Much of Gladstone's private spending was on books. Up to the 1870s he also collected pictures and china; his collection was partly dispersed by sale in 1875, the remaining china being given to the South Kensington and Liverpool museums. In the course of a lifetime of haunting bookshops, Gladstone built up a large library, cataloguing it in 1845 and on subsequent occasions. In his diaries more than 21,000 works by over 4500 authors are noted as read. Sir Walter Scott was his favourite novelist, Émile Zola the most deplored (though not the least read). From 1886 Gladstone planned to make his books publicly available, especially but not exclusively for the benefit of the clergy. He built an iron hut at Hawarden for this purpose, which in 1889 he decided to name St Deiniol's Library, and endowed it with a trust deed signed on 1 January 1896. He invented a system of rolling-stack bookcases, advising the Bodleian Library in Oxford in 1888 to adopt it; it can be seen as the origin of much modern library design (see his On Books and the Housing of them, 1898, and E. W. Nicholson, Mr. Gladstone and the Bodleian, 1898).
Much though Gladstone enjoyed books and intellectual conversation, he was equally happy with his businessman cronies Stuart Rendel and George Armitstead, who provided the châteaux in France and much of the physical support that the Gladstones enjoyed in their old age, and whose regular duty was to play backgammon with Gladstone each evening. As he aged, tree-felling became too demanding a form of exercise, and regular walks predominated. Gladstone was not interested in sport, and did not attend cricket or football matches, unlike many other political leaders of the 1880s and 1890s. (Under pressure from Granville he once attended the Derby, in 1870.)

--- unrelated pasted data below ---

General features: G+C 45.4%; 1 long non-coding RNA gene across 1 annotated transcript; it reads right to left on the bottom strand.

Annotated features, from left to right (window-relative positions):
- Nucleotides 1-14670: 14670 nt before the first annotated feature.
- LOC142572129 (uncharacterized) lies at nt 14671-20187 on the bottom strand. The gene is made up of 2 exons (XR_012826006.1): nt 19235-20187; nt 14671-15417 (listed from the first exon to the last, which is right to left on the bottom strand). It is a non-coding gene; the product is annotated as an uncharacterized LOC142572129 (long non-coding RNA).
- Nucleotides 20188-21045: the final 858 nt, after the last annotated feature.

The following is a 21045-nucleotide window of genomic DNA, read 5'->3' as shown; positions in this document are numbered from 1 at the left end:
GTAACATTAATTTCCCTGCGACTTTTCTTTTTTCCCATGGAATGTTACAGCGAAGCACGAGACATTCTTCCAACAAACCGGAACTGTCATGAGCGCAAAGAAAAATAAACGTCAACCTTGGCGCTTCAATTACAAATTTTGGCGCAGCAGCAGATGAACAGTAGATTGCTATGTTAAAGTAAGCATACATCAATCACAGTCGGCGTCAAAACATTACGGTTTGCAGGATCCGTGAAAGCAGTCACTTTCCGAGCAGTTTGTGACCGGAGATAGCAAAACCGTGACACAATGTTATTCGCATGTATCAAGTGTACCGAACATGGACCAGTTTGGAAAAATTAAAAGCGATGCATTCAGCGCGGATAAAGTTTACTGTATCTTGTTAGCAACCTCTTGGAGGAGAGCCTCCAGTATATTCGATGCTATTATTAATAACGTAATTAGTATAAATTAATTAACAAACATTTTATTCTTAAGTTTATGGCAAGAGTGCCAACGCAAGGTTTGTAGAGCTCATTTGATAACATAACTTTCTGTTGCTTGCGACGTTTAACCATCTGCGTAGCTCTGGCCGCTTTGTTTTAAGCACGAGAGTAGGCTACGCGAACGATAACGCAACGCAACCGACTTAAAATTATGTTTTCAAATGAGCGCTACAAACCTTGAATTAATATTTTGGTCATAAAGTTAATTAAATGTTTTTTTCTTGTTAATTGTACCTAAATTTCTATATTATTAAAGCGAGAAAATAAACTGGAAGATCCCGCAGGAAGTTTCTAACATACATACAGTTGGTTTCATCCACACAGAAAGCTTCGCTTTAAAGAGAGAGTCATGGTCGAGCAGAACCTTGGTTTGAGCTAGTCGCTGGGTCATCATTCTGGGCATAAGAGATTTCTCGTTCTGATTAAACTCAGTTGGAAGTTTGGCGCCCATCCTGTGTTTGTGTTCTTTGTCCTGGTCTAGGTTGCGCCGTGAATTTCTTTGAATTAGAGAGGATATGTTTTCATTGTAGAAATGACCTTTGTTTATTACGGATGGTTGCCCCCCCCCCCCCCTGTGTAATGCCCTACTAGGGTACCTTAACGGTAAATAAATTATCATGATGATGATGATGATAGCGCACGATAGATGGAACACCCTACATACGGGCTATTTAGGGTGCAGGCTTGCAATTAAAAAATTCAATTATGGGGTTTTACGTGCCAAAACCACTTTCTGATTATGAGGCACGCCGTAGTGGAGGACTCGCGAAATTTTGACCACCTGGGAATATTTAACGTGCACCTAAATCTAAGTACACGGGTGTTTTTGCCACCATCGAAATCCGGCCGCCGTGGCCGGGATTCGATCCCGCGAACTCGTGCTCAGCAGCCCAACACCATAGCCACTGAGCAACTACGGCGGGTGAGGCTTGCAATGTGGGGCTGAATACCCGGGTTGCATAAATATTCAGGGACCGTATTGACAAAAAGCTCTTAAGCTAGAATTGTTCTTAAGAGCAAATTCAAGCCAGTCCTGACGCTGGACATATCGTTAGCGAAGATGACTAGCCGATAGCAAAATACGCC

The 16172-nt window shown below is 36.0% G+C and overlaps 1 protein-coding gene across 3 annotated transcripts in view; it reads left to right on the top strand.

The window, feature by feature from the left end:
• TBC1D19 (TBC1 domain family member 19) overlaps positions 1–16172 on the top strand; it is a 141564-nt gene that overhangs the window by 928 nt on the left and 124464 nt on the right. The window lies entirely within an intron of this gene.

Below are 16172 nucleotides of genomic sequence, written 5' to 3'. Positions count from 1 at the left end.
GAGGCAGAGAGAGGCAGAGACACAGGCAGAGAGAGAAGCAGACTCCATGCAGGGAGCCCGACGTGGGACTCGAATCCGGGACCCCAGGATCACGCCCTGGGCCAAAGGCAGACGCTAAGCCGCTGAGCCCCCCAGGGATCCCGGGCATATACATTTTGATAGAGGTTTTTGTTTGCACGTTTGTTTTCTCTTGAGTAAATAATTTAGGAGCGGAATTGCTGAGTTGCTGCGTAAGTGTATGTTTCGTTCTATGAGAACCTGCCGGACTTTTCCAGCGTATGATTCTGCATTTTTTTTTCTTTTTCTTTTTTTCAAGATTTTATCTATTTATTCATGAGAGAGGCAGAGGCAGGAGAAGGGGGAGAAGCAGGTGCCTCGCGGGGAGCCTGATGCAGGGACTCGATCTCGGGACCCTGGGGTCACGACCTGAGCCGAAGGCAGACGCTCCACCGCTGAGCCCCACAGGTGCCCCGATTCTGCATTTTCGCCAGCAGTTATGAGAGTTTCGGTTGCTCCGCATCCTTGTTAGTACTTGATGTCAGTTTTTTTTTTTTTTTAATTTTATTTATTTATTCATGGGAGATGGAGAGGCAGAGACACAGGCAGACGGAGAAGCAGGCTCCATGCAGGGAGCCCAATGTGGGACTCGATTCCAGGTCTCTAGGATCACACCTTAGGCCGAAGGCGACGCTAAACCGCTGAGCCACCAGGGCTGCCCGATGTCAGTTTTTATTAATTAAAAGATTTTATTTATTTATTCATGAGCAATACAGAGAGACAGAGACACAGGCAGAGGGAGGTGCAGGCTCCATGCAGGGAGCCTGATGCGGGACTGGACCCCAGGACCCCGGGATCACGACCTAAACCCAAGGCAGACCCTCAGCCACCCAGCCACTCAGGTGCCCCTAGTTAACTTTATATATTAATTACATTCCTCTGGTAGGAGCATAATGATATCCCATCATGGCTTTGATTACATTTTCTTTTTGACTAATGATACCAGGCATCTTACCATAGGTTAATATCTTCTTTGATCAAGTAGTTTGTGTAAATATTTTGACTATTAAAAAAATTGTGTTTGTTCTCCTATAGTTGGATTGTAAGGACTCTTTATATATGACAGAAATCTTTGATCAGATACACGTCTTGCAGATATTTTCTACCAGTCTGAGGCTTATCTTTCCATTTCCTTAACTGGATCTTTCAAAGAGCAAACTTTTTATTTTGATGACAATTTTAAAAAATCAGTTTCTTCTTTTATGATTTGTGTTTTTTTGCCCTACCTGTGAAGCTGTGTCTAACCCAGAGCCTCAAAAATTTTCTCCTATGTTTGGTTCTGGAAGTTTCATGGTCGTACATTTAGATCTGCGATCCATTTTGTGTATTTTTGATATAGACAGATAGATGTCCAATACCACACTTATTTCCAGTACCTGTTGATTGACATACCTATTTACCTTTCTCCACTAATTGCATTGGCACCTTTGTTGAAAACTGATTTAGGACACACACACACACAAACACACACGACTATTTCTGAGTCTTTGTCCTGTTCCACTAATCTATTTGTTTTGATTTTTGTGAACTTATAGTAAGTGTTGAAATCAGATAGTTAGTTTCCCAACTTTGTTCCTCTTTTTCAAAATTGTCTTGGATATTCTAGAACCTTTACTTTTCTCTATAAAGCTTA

The six years after 1886 were Gladstone's only period of what might be called normal opposition leadership. He used them chiefly to assert the primacy of home rule, putting this above the reunification of the party which some expected after the 1886 election defeat. A few whigs and several radicals returned severally, encouraged by Gladstone, but he did not play a leading part in the abortive ‘round table’ talks of 1886–7. Gladstone published widely and combatively on Ireland in these years, gathering some of his articles in The Irish Question (1886) and Special Aspects of the Irish Question (1892); the latter included his article on Daniel O'Connell—an interesting reappraisal of his own as well as O'Connell's views, first published in the Nineteenth Century (January 1889). He spoke at the annual meetings of the National Liberal Federation (NLF) (except in 1890), with the aim of making home rule seem a natural solution, presenting the home-rulers as thoroughgoing constitutionalists. In this he had considerable success, especially as the unionist alternative led to scandals such as the Michelstown shootings in September 1887 and the extraordinary duplicities exposed by the special commission of 1888–9 on the Pigott forgeries. Two meetings with Parnell in March 1888 and December 1889 suggested that the Liberal–home-rule alliance was harmonious, and all seemed set fair for a Liberal majority after the next election.
The divorce of Katharine O'Shea, with Parnell as co-respondent, in November 1890 dramatically altered this expectation. Gladstone, under strong pressure from religious opinion, decided that the cause of home rule must take precedence over Parnell's leadership of the Home Rule Party, but the muddled process by which this information failed to be privately conveyed to the Home Rule Party meeting on 25 November 1890 led to a public demand by Gladstone for Parnell's resignation; the Home Rule Party then split, the majority following Gladstone's lead, the minority Parnell. At the 1891 NLF meeting in Newcastle, Gladstone continued to assert that home rule came first, but added to it a list of reforming measures for the mainland, quickly known as the ‘Newcastle programme’.